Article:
For the Staff
* Thank you to the Storytellers, Directors, Game Organizers and other community leaders who invest so much of their time, their money, their creativity and their hearts to creating the games we love.
* Thank you to all the staff members for bringing the world to life around us, whether it’s a menacing villain we spend an entire season hating or just a bit part played for five minutes.
* Thank you for all the late nights and re-writes, the prop shopping and the jaw dropping, and most of all the non-stop love you have for telling it right.
We see what you do, and we’re so grateful for it all.
For the Players
* Thank you to all the other players who join these communities and dive into these worlds alongside us, whether for a few hours at a one-shot con game or a few years…
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Do you smoke a pipe? Is a pipe part of your steampunk costume? Would you argue that a pipe helps finish off a steampunk outfit, even if you don’t smoke?
Yes I understand that it’s not a rule, but everyone has their own preferences.
It’s time to cast your votes, ladies and gentlemen.
In all my years of gaming, I’ve come across a lot of different characters – and perhaps more importantly, character archetypes: the Rogue with a Heart of Gold, the Bookish Wise Man, the Femme Fatale and so on. Whether it’s a fantasy boffer larp or a horror parlor game, certain types of characters keep showing up over and over again. And most of the time that’s fine – archetypes are part of storytelling, so it’s no surprise that we find lovable crooks everywhere from drafty dungeons to cyberpunk clubs. However, there are some character types that aren’t so easily integrated, that in fact can do some real damage to the game and the enjoyment of the other players.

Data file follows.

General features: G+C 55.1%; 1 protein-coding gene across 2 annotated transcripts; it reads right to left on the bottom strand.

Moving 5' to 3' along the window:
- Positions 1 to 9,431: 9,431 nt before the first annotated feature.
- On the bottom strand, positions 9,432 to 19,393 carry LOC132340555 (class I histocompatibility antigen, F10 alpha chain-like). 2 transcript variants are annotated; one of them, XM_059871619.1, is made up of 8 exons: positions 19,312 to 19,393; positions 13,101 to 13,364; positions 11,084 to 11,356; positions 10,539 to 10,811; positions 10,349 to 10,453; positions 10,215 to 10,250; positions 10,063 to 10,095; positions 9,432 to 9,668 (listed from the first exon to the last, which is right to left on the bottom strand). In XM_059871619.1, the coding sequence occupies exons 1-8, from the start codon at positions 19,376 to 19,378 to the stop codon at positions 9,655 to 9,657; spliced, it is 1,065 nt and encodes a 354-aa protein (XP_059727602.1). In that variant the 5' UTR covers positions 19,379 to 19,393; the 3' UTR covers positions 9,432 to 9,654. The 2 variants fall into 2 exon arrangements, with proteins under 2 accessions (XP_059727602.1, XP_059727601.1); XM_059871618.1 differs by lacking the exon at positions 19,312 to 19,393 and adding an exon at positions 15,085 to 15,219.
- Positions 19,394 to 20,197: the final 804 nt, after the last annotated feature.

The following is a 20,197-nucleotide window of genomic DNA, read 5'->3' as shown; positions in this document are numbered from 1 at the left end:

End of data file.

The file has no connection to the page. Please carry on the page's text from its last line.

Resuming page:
In this installment of BLT, we’re going to take a look at four problematic character types, what’s wrong with them, and most importantly offer solutions on how to turn them around and…
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Metal is one of the most satisfying mediums I have ever worked with and I hope to get a chance to do more in the future. But even if I never do, I will always love metal art. The strength and flexibility of the material means an artist is really only constrained by the bounds of their imaginations (okay, and sometimes their tools). I really enjoyed these metal men and the world I imagine them inhabiting, especially the “search engine” and the “observatory.”
You can find more of Greg Brotherton’s artwork (including many different angles of the pieces I chose for my post), as well as pictures from his studio here.
I always like to hear about people from the Midwest finding success, and it looks like Greg is one of those people. Here’s his bio:
“Born in Ames, Iowa, in 1968, Greg experienced a somewhat nomadic childhood, spending…
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